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Special Education » Role of Psychologist

Role of Psychologist

SCHOOL PSYCHOLOGISTS HELP STUDENTS THRIVE

School psychologists are uniquely qualified members of school teams that support students’ ability to learn and teachers’ ability to teach. They apply expertise in mental health, learning, and behavior to help children and youth succeed academically, socially, behaviorally, and emotionally. School psychologists partner with families, teachers, school administrators, and other professionals to create safe, healthy, and supportive learning environments that strengthen connections between home, school, and the community.



WHAT TRAINING DO SCHOOL PSYCHOLOGISTS RECEIVE?


School psychologists receive specialized advanced graduate preparation that includes coursework and practical experiences relevant to both psychology and education. School psychologists typically complete either a specialist-level degree program (at least 60 graduate semester hours) or a doctoral degree (at least 90 graduate semester hours), both of which include a year-long 1,200-hour supervised internship. Graduate preparation develops knowledge and skills in:

  • Data collection and analysis
  • Assessment
  • Progress Monitoring
  • School-wide practices to promote learning
  • Resilience and risk factors
  • Consultation and collaboration
  • Academic/learning interventions
  • Mental health interventions
  • Behavioral interventions
  • Instructional support
  • Prevention and Intervention services
  • Special education services
  • Crisis preparedness, response, and recovery
  • Family-school-community collaboration
  • Diversity in development and learning
  • Research and program evaluation
  • Professional ethics, school law, and systems


School psychologists must be credentialed by the Pennsylvania Department of Education (PDE). Yhey also may be nationally certified by the National School Psychology Certification Board (NSPCB). The National Association of School Psychologists (NASP) sets standards for graduate preparation, credentialing, professional practice, and ethics.


The Diplomate in School Neuropsychology credential is awarded by the ABSNP, LLC to applicants who demonstrate competency in school neuropsychology. The ABSNP, LLC requires documentation of one's professional skills and training, passage of a written objective examination, and an oral defense of a written case study. The ABSNP, LLC provides validation of a school neuropsychologist's professional skills and helps promote those skills to peers and to the public. Current Diplomates in School Neuropsychology have maintained their professional skills through documented annual continuing education requirements.


SCHOOL PSYCHOLOGISTS HELP SCHOOLS SUCCESSFULLY:


Improve Academic Achievement

• Promote student motivation and engagement

• Conduct psychological and academic assessments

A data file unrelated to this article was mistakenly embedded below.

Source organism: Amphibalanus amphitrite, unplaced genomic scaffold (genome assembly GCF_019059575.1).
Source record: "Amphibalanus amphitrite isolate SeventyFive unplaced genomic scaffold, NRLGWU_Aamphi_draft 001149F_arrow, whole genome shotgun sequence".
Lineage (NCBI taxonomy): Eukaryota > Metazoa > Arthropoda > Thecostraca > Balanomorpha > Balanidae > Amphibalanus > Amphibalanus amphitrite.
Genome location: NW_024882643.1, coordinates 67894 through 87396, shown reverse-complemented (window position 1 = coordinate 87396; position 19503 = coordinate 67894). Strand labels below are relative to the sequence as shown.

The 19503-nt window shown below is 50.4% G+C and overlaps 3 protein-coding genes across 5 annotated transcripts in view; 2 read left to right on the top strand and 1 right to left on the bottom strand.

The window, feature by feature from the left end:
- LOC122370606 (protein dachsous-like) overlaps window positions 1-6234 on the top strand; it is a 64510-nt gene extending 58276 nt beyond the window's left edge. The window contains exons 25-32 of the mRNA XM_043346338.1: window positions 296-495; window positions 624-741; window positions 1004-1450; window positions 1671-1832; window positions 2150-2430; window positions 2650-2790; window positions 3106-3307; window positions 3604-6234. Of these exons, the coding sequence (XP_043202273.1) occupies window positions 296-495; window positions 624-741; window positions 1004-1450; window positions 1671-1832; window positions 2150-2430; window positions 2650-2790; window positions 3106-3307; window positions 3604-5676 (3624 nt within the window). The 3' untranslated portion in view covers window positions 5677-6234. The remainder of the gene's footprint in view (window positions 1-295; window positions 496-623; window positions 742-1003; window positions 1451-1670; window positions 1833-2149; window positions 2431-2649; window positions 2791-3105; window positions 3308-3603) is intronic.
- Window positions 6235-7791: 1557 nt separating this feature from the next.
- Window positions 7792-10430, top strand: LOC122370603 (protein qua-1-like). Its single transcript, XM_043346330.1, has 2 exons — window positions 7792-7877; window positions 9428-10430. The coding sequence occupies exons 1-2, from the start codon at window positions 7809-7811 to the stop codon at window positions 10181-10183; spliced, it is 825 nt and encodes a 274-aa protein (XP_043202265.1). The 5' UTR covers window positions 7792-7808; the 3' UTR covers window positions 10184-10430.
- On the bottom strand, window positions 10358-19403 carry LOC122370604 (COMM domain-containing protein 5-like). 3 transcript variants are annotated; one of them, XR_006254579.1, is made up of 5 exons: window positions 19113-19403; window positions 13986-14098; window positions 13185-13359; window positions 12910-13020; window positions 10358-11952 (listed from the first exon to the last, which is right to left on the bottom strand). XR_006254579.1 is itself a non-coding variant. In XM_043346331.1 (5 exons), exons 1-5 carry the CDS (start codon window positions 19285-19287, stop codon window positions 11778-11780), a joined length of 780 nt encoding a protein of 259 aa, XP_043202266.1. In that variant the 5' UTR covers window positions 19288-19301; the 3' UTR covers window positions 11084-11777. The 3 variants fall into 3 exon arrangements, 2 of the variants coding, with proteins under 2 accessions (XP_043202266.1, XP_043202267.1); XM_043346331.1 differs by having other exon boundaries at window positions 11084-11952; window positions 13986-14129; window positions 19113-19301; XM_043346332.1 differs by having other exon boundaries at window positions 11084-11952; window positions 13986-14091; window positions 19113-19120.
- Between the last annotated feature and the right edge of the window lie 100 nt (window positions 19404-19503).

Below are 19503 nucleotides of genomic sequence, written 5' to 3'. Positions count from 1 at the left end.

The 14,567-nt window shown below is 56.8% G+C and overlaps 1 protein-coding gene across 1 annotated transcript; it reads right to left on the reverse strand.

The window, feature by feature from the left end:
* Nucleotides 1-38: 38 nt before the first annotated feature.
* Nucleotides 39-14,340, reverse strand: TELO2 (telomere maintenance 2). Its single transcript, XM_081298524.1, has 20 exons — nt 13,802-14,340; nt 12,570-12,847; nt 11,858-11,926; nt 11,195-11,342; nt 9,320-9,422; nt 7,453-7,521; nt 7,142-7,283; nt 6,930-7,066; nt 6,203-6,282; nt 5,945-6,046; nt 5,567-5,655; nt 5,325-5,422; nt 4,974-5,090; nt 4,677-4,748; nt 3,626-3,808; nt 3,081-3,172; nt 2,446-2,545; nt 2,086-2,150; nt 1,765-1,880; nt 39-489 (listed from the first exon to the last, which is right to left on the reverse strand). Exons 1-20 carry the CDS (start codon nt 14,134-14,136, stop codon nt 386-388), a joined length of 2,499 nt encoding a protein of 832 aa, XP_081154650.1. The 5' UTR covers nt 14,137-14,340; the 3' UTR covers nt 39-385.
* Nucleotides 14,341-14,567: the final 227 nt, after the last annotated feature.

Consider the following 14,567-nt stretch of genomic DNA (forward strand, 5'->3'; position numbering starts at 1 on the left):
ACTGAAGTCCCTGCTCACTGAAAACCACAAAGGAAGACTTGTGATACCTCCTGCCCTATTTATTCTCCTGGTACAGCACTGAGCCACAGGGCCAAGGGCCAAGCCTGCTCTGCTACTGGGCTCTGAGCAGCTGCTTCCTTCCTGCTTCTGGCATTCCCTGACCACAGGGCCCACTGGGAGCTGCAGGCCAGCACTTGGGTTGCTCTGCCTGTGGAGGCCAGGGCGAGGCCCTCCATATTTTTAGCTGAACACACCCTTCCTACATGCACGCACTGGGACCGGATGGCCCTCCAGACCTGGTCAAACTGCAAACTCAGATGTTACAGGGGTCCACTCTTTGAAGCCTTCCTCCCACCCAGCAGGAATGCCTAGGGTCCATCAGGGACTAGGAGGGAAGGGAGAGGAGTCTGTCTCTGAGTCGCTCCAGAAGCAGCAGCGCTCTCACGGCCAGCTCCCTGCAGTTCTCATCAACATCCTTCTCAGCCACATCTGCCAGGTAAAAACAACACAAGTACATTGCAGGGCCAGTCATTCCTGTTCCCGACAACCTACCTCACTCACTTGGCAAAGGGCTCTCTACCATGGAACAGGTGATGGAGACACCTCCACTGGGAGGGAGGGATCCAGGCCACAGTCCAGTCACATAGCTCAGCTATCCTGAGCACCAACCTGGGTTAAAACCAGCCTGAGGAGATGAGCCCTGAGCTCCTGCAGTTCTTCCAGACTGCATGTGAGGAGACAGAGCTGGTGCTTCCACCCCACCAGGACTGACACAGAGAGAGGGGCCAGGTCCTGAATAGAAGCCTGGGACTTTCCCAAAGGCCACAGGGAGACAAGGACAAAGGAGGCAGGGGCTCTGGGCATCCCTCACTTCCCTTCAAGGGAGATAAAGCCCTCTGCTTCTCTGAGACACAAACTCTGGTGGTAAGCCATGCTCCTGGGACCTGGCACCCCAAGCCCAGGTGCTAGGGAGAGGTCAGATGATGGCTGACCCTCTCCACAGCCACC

• Individualize instruction and interventions

• Manage student and classroom behavior

• Monitor student progress

• Collect and interpret student and classroom data

• Reduce inappropriate referrals to special education.

Support Diverse Learners

• Assess diverse learning needs

• Provide culturally responsive services to students and families from diverse backgrounds

• Plan appropriate Individualized Education Programs for students with disabilities

• Modify and adapt curricula and instruction

• Adjust classroom facilities and routines to improve student engagement and learning

• Monitor and effectively communicate with parents about student progress

Promote Positive Behavior and Mental Health

• Improve students communication and social skills

• Assess student emotional and behavioral needs

• Provide individual and group counseling

• Promote problem solving, anger management, and conflict resolution

• Reinforce positive coping skills and resilience

• Promote positive peer relationships and social problem solving

• Make referrals to and coordinate services with community-based providers

Create Safe, Positive School Climates

• Prevent bullying and other forms of violence

• Support social–emotional learning

• Assess school climate and improve school connectedness

• Implement and promote positive discipline and restorative justice

• Implement school-wide positive behavioral supports

• Identify at-risk students and school vulnerabilities

• Provide crisis prevention and intervention services

 

Strengthen Family–School Partnerships

• Help families understand their children’s learning and mental health needs

• Assist in navigating special education processes

• Connect families with community service providers when necessary

• Help effectively engage families with teachers and other school staff

• Enhance staff understanding of and responsiveness to diverse cultures and backgrounds

• Help students transition between school and community learning environments, such as residential treatment or juvenile justice programs

Improve School-Wide Assessment and Accountability

• Monitor individual student progress in academics and behavior

• Generate and interpret useful student and school outcome data

• Collect and analyze data on risk and protective factors related to student outcomes

• Plan services at the district, building, classroom, and individual levels


Who is Chestnut Ridge School District’s School Psychologist?


Mr. Paul Engleman, NSCP, ABSNP

Nationally Certified School Psychologist

Diplomate of the American Board of School Neuropsychology

(814) 839-4195 x2008

pengleman@crlions.org